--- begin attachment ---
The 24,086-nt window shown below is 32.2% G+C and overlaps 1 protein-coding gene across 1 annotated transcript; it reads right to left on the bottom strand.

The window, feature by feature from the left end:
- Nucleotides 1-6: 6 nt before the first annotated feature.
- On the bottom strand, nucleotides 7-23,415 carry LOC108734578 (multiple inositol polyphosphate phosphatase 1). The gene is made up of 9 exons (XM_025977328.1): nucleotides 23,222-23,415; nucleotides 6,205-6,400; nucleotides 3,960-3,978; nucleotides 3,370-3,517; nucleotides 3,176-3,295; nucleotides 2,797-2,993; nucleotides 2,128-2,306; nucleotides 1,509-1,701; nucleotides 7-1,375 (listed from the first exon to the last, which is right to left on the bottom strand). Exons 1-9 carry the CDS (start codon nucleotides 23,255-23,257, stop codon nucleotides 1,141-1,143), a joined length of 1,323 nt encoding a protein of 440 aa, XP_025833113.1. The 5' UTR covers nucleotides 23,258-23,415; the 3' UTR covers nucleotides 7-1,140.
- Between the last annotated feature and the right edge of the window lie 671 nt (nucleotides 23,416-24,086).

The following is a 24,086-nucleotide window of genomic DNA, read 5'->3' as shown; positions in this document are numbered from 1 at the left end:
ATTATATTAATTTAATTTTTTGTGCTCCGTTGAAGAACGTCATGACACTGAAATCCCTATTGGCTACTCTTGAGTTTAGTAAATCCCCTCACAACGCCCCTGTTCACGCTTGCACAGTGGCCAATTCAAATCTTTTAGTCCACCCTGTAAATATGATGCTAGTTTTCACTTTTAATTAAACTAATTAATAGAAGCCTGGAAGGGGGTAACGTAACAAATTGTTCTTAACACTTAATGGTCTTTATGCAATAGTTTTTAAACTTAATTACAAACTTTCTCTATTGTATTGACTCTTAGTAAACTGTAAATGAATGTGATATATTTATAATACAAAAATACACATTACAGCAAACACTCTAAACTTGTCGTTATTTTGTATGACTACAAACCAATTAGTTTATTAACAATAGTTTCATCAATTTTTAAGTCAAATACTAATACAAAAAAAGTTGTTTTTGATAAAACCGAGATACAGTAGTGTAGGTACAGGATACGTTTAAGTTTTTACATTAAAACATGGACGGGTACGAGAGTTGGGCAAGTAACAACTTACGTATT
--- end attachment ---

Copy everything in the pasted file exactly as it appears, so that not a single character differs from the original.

The 24,086-nt window shown below is 32.2% G+C and overlaps 1 protein-coding gene across 1 annotated transcript; it reads right to left on the bottom strand.

The window, feature by feature from the left end:
- Nucleotides 1-6: 6 nt before the first annotated feature.
- On the bottom strand, nucleotides 7-23,415 carry LOC108734578 (multiple inositol polyphosphate phosphatase 1). The gene is made up of 9 exons (XM_025977328.1): nucleotides 23,222-23,415; nucleotides 6,205-6,400; nucleotides 3,960-3,978; nucleotides 3,370-3,517; nucleotides 3,176-3,295; nucleotides 2,797-2,993; nucleotides 2,128-2,306; nucleotides 1,509-1,701; nucleotides 7-1,375 (listed from the first exon to the last, which is right to left on the bottom strand). Exons 1-9 carry the CDS (start codon nucleotides 23,255-23,257, stop codon nucleotides 1,141-1,143), a joined length of 1,323 nt encoding a protein of 440 aa, XP_025833113.1. The 5' UTR covers nucleotides 23,258-23,415; the 3' UTR covers nucleotides 7-1,140.
- Between the last annotated feature and the right edge of the window lie 671 nt (nucleotides 23,416-24,086).

The following is a 24,086-nucleotide window of genomic DNA, read 5'->3' as shown; positions in this document are numbered from 1 at the left end:
ATTATATTAATTTAATTTTTTGTGCTCCGTTGAAGAACGTCATGACACTGAAATCCCTATTGGCTACTCTTGAGTTTAGTAAATCCCCTCACAACGCCCCTGTTCACGCTTGCACAGTGGCCAATTCAAATCTTTTAGTCCACCCTGTAAATATGATGCTAGTTTTCACTTTTAATTAAACTAATTAATAGAAGCCTGGAAGGGGGTAACGTAACAAATTGTTCTTAACACTTAATGGTCTTTATGCAATAGTTTTTAAACTTAATTACAAACTTTCTCTATTGTATTGACTCTTAGTAAACTGTAAATGAATGTGATATATTTATAATACAAAAATACACATTACAGCAAACACTCTAAACTTGTCGTTATTTTGTATGACTACAAACCAATTAGTTTATTAACAATAGTTTCATCAATTTTTAAGTCAAATACTAATACAAAAAAAGTTGTTTTTGATAAAACCGAGATACAGTAGTGTAGGTACAGGATACGTTTAAGTTTTTACATTAAAACATGGACGGGTACGAGAGTTGGGCAAGTAACAACTTACGTATT